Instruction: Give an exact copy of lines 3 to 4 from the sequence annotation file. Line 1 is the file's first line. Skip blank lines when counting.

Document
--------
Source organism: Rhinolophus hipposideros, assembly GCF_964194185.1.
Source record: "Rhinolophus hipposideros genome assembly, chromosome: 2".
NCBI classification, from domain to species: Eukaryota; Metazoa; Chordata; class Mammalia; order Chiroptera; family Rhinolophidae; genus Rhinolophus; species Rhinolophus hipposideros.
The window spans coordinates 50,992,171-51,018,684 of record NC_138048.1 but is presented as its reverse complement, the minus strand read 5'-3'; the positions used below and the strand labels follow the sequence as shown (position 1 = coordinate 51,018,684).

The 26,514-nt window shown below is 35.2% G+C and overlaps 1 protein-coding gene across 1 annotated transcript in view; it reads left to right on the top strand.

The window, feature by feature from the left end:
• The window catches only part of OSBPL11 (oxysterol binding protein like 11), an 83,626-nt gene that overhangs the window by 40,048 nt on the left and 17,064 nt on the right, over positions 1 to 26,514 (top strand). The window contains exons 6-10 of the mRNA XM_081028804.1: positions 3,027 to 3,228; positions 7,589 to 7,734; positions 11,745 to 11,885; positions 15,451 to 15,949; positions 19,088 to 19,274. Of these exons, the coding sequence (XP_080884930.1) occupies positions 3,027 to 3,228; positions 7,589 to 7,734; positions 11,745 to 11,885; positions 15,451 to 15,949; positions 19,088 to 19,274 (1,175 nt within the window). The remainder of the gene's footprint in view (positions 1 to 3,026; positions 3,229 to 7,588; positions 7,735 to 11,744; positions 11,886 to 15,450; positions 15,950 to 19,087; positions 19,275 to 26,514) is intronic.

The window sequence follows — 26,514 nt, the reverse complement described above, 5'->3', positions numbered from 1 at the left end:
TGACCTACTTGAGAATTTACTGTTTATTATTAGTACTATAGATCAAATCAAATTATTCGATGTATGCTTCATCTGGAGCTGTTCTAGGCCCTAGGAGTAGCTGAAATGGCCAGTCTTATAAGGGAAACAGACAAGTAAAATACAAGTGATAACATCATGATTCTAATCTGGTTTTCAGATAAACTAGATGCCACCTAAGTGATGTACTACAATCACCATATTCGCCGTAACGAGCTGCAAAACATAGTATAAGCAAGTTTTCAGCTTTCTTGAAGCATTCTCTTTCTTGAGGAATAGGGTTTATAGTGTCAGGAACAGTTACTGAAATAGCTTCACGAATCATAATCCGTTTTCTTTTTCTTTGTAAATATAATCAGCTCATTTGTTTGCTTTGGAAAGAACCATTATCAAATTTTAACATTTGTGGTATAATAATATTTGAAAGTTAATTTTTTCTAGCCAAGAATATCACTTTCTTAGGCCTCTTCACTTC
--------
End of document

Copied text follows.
NCBI classification, from domain to species: Eukaryota; Metazoa; Chordata; class Mammalia; order Chiroptera; family Rhinolophidae; genus Rhinolophus; species Rhinolophus hipposideros.
The window spans coordinates 50,992,171-51,018,684 of record NC_138048.1 but is presented as its reverse complement, the minus strand read 5'-3'; the positions used below and the strand labels follow the sequence as shown (position 1 = coordinate 51,018,684).